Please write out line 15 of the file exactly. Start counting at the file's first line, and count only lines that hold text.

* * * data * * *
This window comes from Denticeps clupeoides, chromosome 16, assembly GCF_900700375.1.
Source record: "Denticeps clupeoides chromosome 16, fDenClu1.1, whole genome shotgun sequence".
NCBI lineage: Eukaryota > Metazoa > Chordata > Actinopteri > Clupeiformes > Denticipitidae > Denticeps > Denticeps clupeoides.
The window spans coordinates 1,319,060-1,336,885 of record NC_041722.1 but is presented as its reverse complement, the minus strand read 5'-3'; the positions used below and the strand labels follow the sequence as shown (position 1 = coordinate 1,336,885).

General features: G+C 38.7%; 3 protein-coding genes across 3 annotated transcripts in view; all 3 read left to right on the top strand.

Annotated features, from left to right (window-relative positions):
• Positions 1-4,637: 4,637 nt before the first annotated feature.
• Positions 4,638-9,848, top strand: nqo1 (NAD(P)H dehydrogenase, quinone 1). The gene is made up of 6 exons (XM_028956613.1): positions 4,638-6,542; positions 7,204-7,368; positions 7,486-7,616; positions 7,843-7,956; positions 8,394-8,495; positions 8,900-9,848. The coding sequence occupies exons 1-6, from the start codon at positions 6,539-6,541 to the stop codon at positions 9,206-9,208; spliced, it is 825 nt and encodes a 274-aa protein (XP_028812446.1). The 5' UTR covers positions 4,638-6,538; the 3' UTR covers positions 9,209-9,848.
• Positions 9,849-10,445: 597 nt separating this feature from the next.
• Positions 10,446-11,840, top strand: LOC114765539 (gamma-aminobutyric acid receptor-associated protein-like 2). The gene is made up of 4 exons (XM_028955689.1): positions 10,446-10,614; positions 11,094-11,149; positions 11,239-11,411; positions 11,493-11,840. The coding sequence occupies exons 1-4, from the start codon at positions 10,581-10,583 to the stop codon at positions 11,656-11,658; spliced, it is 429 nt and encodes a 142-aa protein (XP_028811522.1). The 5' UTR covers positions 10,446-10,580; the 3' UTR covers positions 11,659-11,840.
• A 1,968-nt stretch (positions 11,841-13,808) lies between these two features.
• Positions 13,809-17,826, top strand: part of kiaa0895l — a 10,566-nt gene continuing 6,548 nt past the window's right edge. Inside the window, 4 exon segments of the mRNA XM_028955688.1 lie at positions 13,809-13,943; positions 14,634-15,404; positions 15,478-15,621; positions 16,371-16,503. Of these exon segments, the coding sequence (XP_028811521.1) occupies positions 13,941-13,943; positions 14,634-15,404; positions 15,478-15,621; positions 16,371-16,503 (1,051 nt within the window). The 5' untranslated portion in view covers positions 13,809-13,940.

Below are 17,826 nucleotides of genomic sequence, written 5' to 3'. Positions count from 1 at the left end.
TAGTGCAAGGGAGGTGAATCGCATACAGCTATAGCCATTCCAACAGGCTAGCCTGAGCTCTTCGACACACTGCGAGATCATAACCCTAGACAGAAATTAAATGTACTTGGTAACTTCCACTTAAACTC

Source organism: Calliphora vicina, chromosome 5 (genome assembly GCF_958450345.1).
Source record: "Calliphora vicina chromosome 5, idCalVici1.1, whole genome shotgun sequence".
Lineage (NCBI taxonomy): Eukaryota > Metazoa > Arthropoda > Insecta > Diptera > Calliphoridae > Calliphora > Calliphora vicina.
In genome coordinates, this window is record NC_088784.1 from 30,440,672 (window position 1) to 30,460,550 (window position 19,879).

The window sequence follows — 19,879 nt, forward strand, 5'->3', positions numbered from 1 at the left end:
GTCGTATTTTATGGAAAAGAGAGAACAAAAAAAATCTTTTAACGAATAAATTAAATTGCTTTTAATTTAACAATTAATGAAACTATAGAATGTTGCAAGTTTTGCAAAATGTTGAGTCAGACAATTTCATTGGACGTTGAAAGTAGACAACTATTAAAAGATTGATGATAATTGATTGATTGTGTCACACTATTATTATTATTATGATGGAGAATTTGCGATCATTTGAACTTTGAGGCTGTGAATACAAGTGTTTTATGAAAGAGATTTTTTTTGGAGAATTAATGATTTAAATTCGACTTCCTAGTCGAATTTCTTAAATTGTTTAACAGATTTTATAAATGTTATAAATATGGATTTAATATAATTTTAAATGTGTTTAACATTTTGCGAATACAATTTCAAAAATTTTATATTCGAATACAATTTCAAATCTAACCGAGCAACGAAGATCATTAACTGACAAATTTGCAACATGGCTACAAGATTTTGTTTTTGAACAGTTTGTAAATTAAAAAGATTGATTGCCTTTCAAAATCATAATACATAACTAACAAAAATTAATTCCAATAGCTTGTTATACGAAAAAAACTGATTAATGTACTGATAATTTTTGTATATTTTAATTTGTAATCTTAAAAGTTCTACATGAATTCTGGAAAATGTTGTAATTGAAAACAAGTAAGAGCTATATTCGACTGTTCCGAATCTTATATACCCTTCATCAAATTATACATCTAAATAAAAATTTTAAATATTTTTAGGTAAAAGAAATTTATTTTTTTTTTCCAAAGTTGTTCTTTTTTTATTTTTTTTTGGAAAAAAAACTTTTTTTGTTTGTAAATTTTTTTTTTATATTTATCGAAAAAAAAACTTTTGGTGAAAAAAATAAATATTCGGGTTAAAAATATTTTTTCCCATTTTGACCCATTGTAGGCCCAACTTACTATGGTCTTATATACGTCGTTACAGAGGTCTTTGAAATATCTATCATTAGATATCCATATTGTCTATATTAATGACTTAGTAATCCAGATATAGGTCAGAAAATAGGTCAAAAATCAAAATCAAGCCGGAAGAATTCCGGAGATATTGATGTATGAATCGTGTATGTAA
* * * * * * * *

Source organism: Calliphora vicina, chromosome 5 (genome assembly GCF_958450345.1).